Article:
Anna Jordan: YEN and the Bruntwood Prize
There’s no doubt that the Bruntwood Prize for Playwriting has changed the world of new theatre writing very much for the better.
Anna Jordan, who won the Bruntwood Prize in 2013 and whose winning play YEN has its world première at the Royal Exchange’s Studio this month, enthuses that her own experience since has been “incredible”.
“Winning the Bruntwood Prize was a total game-changer,” she tells Northern Soul. “It felt like the end of one journey and the beginning of another.”
The play, she explains, “explores a childhood lived without boundaries and the consequences of being forced to grow up on your own.
“I’m fascinated by what would happen to a person if they were never taught how to express themselves. I think it’s where a lot of the world’s pain and violence comes from. YEN explores that.”
It tells the story of 16-year-old Hench and 13-year-old Bobbie, young boys who are just surviving. They live alone with their dog Taliban, playing Playstation and watching porn. Sometimes their chaotic mum Maggie visits, or, as often as not, simply passes out on the front lawn.
Dame Jenni Murray, who chaired the Bruntwood judging panel, commended the play for its “beautiful empathy, and a humanity which stood out to all the judges”.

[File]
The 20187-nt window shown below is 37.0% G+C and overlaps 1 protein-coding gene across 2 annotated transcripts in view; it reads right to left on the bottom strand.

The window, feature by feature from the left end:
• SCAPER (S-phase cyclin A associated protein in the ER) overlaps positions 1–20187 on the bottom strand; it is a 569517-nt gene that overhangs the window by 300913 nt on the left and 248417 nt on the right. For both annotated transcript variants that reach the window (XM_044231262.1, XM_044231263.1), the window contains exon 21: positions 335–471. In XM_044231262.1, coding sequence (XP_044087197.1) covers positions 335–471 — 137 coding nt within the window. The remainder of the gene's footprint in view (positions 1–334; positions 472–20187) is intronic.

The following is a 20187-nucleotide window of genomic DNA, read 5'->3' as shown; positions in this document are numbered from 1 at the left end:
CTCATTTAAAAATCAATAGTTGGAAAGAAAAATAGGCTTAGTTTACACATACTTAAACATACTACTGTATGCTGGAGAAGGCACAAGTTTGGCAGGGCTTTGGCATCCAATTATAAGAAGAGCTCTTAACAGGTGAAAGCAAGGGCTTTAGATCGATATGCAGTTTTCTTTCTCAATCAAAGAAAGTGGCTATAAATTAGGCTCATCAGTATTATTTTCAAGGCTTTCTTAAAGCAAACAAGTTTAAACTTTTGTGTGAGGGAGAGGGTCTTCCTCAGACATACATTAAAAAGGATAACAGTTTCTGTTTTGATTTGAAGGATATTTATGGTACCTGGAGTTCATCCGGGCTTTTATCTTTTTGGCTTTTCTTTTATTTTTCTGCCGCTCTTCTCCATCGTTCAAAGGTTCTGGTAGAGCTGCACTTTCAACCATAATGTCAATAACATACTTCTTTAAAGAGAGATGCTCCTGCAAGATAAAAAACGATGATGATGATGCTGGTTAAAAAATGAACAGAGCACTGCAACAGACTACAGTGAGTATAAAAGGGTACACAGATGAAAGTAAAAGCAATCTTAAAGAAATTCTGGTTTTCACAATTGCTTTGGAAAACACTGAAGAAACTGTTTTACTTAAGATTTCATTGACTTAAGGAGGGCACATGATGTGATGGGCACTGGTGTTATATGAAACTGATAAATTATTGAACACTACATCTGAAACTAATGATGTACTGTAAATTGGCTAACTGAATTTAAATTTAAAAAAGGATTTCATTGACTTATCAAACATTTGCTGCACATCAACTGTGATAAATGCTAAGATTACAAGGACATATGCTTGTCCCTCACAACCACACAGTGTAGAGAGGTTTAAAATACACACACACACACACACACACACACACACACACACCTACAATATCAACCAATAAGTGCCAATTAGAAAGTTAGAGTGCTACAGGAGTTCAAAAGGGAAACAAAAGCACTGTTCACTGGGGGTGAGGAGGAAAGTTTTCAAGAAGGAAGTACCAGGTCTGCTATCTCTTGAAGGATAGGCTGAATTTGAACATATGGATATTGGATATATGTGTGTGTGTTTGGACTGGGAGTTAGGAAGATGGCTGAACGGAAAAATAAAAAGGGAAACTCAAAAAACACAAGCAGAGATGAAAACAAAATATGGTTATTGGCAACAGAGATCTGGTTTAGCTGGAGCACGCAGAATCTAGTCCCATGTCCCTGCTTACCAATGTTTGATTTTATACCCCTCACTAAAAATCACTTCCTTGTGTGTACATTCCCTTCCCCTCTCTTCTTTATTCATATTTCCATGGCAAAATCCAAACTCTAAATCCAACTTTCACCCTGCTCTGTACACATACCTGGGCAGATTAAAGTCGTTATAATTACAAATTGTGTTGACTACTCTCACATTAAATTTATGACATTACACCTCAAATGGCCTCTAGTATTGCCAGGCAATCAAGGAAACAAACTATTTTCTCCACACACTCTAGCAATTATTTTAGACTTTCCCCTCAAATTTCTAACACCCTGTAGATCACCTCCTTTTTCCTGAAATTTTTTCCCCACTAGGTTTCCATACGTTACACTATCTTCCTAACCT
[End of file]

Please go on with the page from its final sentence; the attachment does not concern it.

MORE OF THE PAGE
So what impact has the Bruntwood prize had on Jordan’s career? She laughs and says she now “actually gets commissioned, whereas for the past seven or eight years I’d been writing in my own time, self-producing, putting in for festivals and all of that stuff. YEN in particular was a play that I wrote over a period of about eight months, quietly on my own with the idea of Bruntwood in the distance as a kind of deadline. But it was a very personal and insular kind of experience.
“Now, though, it’s quite different. I’m on the BBC Drama Production Writers scheme, which is a really exciting introduction to writing for TV. In fact, I’ve been commissioned to develop a series for them. I was also commissioned by Company Of Angels, which is a young peoples’ theatre company, to write a short piece for them.
“What has also been quite incredible since winning is that two plays of mine, both of which I’d actually written before Bruntwood but developed since, were actually on in London at the same time.”
So you could safely say she’s been pretty busy.
“But an undercurrent threading through all of that last year or so has been YEN,” she says.“The gradual development and dramaturgy with Sarah Frankcom and Suzanne Bell from the Exchange has been a really thrilling slow burn although it did come out in the end a little quicker than some of the other Bruntwood winners have done.”
That final draft has also just been published by Nick Hern Books as part of the Bruntwood Prize.
“So that means I’ve gone from dreaming of having any published plays to having three on the shelves in the last six months,” she marvels.